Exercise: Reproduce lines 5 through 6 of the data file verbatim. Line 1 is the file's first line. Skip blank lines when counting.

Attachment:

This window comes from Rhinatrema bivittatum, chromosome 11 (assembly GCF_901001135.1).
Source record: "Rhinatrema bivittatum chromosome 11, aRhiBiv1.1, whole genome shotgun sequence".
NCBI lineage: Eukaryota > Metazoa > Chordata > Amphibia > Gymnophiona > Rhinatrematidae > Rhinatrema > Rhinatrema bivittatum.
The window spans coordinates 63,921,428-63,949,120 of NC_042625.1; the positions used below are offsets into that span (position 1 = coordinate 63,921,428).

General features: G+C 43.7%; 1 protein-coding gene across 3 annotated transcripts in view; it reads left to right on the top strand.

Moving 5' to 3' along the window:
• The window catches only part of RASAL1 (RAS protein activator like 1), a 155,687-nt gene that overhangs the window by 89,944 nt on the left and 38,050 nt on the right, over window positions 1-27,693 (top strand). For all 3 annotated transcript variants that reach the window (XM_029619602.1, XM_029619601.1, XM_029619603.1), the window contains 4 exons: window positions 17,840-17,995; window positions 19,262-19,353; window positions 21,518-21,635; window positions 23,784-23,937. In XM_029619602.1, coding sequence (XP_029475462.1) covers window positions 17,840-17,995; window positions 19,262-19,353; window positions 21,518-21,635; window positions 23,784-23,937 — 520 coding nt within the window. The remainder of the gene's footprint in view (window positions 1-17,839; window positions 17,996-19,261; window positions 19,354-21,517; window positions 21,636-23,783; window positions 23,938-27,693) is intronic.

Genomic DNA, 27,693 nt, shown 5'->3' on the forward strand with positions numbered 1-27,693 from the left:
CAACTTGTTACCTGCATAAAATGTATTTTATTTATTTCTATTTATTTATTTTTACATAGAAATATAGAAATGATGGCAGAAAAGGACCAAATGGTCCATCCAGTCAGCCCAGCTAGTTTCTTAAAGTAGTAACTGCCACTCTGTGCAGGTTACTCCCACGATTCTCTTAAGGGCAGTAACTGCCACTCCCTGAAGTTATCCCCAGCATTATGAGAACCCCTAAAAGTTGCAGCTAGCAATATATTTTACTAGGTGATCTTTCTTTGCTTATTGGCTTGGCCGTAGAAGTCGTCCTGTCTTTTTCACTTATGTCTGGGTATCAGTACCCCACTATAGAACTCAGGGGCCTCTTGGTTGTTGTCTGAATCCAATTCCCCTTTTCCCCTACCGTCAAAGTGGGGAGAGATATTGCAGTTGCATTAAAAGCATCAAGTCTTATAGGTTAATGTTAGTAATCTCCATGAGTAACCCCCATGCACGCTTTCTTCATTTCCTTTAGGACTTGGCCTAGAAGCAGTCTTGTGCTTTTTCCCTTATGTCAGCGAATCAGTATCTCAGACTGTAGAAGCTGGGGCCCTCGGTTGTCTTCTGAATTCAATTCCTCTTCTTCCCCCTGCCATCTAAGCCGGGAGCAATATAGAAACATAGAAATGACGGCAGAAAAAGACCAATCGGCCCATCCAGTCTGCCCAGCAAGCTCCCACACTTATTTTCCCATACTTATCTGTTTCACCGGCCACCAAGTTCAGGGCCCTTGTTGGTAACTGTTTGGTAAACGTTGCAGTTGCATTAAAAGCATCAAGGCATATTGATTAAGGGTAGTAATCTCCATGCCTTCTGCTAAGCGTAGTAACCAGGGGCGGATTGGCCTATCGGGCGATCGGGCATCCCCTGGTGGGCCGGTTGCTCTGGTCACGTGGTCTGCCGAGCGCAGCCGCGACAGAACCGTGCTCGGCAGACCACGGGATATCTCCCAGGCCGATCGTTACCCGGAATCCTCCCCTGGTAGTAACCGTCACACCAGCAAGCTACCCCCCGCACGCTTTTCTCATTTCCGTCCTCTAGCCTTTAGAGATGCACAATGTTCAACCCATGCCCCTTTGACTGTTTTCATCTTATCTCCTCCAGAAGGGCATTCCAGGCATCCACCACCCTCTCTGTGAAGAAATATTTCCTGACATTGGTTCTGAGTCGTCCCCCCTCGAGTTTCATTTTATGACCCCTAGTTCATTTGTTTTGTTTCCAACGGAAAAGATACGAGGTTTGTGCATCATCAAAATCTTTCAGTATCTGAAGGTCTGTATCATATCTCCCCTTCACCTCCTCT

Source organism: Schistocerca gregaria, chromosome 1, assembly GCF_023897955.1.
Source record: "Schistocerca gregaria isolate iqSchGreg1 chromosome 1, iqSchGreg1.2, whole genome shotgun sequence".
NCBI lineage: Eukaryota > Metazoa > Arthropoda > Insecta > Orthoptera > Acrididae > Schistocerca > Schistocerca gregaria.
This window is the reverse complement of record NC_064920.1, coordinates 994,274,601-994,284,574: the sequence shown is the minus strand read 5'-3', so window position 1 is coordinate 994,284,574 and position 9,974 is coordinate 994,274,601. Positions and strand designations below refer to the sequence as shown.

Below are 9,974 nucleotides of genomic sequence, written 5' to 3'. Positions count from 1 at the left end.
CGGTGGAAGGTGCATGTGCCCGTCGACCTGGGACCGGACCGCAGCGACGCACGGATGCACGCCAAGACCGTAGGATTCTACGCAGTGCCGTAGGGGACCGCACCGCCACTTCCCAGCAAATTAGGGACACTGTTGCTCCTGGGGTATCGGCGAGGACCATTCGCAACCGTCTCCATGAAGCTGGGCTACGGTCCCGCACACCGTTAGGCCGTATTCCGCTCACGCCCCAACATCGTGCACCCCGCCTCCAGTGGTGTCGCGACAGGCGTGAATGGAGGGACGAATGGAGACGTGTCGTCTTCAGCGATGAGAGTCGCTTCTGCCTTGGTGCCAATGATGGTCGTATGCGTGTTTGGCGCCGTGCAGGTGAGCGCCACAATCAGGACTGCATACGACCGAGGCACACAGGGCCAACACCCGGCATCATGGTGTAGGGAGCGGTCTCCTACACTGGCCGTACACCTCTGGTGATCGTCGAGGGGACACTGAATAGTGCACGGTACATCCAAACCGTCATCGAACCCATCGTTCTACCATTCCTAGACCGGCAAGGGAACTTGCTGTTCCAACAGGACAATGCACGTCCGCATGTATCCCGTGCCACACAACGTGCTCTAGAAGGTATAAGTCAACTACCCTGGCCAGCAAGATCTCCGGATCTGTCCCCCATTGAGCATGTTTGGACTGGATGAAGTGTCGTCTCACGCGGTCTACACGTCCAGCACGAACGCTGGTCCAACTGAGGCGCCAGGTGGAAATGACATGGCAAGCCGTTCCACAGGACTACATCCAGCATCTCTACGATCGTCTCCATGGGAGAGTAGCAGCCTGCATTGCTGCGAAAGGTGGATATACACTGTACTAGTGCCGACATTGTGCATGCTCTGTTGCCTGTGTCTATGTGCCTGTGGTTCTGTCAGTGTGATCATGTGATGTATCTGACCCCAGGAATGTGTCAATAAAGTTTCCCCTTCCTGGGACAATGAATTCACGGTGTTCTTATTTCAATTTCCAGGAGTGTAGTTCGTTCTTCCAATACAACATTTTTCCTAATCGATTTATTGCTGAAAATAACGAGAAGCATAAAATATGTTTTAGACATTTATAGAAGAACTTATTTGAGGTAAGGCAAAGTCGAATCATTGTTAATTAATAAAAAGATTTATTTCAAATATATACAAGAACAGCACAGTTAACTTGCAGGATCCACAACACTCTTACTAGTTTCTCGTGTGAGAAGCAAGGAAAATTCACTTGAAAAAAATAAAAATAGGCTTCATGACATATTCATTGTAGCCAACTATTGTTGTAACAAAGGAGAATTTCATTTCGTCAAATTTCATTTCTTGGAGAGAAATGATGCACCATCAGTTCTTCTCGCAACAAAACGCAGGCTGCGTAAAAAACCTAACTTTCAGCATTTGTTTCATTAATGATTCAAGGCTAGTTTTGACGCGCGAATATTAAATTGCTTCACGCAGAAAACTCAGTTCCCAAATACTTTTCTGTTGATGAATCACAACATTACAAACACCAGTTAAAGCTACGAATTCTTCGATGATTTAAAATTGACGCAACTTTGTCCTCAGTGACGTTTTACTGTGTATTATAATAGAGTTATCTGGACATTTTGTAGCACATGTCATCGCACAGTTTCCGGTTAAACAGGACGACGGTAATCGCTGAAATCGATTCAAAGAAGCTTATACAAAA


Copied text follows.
General features: G+C 43.7%; 1 protein-coding gene across 3 annotated transcripts in view; it reads left to right on the top strand.

Moving 5' to 3' along the window: